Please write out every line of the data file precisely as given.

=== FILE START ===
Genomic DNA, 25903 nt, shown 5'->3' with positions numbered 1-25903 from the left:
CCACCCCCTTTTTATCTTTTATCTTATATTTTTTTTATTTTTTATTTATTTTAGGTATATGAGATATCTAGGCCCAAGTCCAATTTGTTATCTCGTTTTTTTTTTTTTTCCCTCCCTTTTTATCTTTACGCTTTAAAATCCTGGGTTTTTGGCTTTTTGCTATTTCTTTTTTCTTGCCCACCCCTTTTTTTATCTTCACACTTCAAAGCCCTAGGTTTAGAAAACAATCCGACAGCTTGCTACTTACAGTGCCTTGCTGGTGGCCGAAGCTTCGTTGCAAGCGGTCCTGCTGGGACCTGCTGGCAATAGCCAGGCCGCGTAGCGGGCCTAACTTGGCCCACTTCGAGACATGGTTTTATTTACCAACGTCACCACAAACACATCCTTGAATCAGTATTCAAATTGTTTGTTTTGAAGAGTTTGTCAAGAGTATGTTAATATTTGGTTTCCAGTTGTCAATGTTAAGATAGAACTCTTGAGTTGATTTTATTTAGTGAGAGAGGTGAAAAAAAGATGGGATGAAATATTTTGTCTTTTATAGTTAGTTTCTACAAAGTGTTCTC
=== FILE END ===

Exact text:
Genomic DNA, 25903 nt, shown 5'->3' with positions numbered 1-25903 from the left:
CCACCCCCTTTTTATCTTTTATCTTATATTTTTTTTATTTTTTATTTATTTTAGGTATATGAGATATCTAGGCCCAAGTCCAATTTGTTATCTCGTTTTTTTTTTTTTTCCCTCCCTTTTTATCTTTACGCTTTAAAATCCTGGGTTTTTGGCTTTTTGCTATTTCTTTTTTCTTGCCCACCCCTTTTTTTATCTTCACACTTCAAAGCCCTAGGTTTAGAAAACAATCCGACAGCTTGCTACTTACAGTGCCTTGCTGGTGGCCGAAGCTTCGTTGCAAGCGGTCCTGCTGGGACCTGCTGGCAATAGCCAGGCCGCGTAGCGGGCCTAACTTGGCCCACTTCGAGACATGGTTTTATTTACCAACGTCACCACAAACACATCCTTGAATCAGTATTCAAATTGTTTGTTTTGAAGAGTTTGTCAAGAGTATGTTAATATTTGGTTTCCAGTTGTCAATGTTAAGATAGAACTCTTGAGTTGATTTTATTTAGTGAGAGAGGTGAAAAAAAGATGGGATGAAATATTTTGTCTTTTATAGTTAGTTTCTACAAAGTGTTCTC